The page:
Married People Are Happier Than People who Aren't Married, Study Says, So It's Time to Panic About Being Alone and Miserable Forever
As you know, we are in the midst of cuffing season, aka when you get a significant other so you can have someone to cuddle with through the winter months. If you’re not in a relationship, you could be feeling the pressure to couple up, which I am only going to crank up by casually letting you know that research shows married people are happier than non-married people. So what are you waiting for? Go out there and find yourself a spouse, or die alone and miserable!
I’m kidding about the dying alone and miserable part, but not about the research part—that actually happened. Researchers John F. Helliwell and Shawn Grover used the Gallup World Poll and sent out surveys nationwide in the UK to examine the connection between well-being and marriage. They found that after premarital well-being was controlled for (however the heck you do that), married people reported being more satisfied with their lives than their single counterparts. Even married people in the midst of their midlife crises were shown to be happier overall than those who weren’t married, so you can tell your crazy uncle that dating 20-year-old girls and buying a BMW isn’t going to solve his problems.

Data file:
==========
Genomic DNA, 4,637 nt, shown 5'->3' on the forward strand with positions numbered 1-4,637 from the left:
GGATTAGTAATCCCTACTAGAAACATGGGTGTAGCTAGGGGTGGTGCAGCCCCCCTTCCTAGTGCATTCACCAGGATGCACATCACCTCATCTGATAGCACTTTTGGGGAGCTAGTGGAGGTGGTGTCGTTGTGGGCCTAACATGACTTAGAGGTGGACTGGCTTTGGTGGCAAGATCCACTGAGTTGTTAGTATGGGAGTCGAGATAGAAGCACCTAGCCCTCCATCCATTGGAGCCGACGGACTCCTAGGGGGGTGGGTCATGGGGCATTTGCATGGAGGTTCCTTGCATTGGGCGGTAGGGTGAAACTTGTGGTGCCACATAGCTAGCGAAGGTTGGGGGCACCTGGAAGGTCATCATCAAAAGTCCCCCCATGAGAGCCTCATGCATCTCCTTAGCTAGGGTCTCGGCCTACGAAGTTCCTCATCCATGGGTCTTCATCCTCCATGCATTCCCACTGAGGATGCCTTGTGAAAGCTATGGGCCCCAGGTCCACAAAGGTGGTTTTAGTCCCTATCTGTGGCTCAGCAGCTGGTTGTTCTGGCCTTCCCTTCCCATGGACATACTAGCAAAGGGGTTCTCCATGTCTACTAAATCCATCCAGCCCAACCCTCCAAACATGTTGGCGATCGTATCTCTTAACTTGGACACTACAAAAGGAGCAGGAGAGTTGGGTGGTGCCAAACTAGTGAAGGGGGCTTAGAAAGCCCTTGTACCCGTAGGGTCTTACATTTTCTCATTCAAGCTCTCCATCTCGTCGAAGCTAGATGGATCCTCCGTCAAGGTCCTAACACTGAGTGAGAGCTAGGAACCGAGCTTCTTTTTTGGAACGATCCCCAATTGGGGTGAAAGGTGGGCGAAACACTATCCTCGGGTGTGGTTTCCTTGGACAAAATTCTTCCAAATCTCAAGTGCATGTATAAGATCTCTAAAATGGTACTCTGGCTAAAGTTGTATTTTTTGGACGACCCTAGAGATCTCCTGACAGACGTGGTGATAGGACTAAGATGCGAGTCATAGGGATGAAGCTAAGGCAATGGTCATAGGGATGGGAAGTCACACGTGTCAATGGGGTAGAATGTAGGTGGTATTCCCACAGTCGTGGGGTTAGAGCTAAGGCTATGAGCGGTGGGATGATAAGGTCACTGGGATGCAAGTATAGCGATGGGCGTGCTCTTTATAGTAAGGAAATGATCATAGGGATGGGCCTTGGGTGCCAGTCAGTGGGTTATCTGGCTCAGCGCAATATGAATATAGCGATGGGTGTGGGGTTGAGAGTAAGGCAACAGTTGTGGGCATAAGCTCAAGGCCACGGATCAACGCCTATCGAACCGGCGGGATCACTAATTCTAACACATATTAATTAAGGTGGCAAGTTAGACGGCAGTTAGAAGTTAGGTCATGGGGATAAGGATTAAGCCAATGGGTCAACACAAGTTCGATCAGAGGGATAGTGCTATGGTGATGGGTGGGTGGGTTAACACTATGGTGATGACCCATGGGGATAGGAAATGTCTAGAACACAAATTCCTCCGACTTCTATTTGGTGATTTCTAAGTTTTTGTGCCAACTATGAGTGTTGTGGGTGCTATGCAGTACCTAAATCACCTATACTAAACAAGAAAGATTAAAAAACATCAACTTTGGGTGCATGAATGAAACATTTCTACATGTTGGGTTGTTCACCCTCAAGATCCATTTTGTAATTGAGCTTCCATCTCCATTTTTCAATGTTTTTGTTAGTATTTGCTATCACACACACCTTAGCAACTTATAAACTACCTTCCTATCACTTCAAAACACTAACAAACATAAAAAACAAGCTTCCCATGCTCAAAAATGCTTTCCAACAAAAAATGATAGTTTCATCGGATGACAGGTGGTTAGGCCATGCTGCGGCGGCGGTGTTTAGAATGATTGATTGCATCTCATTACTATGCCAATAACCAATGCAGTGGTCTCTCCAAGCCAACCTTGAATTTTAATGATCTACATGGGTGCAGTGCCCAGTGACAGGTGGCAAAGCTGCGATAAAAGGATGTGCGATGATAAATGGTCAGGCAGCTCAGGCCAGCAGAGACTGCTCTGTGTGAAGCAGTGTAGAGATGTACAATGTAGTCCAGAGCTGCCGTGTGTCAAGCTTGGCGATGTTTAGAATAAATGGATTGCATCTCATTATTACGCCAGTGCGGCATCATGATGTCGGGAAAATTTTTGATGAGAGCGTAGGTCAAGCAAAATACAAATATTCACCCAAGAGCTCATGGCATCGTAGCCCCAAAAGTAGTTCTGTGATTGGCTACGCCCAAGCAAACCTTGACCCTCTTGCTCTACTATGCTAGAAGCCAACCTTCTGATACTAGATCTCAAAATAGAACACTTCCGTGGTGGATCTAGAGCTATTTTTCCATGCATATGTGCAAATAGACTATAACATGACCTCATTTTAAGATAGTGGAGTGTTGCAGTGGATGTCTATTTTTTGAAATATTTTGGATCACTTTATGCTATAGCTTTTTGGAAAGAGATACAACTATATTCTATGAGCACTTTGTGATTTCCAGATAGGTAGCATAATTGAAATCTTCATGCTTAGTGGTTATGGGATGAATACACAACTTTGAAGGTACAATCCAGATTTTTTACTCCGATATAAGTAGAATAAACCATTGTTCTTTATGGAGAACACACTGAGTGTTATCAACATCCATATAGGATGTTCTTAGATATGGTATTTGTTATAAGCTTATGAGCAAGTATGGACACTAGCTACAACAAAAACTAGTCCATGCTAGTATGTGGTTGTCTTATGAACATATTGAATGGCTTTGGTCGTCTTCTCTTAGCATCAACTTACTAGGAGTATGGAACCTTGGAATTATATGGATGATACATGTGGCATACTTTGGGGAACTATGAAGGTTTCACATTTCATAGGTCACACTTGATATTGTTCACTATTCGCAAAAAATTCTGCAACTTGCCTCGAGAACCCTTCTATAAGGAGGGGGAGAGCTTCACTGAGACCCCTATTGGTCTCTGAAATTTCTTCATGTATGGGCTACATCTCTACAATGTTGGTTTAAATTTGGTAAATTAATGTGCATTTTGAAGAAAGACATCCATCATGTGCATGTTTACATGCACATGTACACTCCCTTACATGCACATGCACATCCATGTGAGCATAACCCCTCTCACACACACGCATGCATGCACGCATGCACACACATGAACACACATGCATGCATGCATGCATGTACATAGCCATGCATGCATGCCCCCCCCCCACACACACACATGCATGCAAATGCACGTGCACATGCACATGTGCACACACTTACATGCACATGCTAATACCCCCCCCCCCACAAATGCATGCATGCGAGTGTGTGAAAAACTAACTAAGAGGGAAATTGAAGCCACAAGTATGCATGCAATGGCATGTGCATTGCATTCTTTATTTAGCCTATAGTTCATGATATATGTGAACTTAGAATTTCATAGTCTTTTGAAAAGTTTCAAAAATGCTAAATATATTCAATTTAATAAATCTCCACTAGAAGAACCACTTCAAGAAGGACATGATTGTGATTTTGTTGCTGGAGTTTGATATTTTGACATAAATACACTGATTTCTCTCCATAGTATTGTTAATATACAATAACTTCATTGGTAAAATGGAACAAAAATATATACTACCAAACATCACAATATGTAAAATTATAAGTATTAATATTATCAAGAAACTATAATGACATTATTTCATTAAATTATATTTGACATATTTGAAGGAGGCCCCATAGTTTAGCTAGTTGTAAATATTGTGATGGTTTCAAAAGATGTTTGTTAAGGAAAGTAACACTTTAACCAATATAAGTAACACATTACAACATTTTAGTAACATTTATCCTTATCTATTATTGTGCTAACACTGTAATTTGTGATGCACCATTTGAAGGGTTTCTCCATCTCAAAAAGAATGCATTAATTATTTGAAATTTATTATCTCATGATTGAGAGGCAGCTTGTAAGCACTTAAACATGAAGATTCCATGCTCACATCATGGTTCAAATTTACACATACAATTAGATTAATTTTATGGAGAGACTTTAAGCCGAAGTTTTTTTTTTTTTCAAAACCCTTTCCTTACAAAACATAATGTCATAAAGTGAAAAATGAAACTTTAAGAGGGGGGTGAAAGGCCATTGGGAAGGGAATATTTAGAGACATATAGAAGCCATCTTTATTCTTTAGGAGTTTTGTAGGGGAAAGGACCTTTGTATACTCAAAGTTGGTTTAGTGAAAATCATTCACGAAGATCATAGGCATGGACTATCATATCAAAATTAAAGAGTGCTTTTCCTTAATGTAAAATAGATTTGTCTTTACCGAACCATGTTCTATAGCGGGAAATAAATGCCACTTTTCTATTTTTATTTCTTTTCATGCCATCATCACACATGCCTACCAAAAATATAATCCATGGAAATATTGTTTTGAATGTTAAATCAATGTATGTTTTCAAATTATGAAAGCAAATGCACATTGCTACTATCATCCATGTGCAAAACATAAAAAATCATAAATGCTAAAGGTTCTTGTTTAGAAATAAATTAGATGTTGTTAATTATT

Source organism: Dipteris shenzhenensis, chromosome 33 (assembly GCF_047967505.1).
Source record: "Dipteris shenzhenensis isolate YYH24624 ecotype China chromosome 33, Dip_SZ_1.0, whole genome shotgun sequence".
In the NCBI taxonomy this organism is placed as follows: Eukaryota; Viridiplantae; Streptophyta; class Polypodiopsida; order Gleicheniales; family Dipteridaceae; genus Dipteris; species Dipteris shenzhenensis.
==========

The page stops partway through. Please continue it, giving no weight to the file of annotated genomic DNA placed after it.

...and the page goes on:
The researchers write, "We find that the married have a less deep U-shape in life satisfaction across age groups than do the unmarried, indicating that marriage may help ease the causes of the mid-life dip in life satisfaction and that the benefits of marriage are unlikely to be short-lived." So you're saying 36 cats won't make me as happy as a husband would? What if I married my cats, would that count? Whatever, I'm more of a dog person anyway.
Of these happily married people, the researchers found that those who reported marrying their best friend were the happiest—the well-being effects of marriage were doubled for people who said their spouse is their best friend (as opposed to the rest of them, who just said, "eh, he/she is okay"? Unclear). What’s more, this spike in happiness was also found among partners who lived together but weren’t married. So maybe the old cliché about marrying your best friend really is true? Ugh, I guess my parents were right, once again. Whatever, dad, that still doesn't mean I'm tying the knot anytime soon, so quit bothering me about it. Take that!
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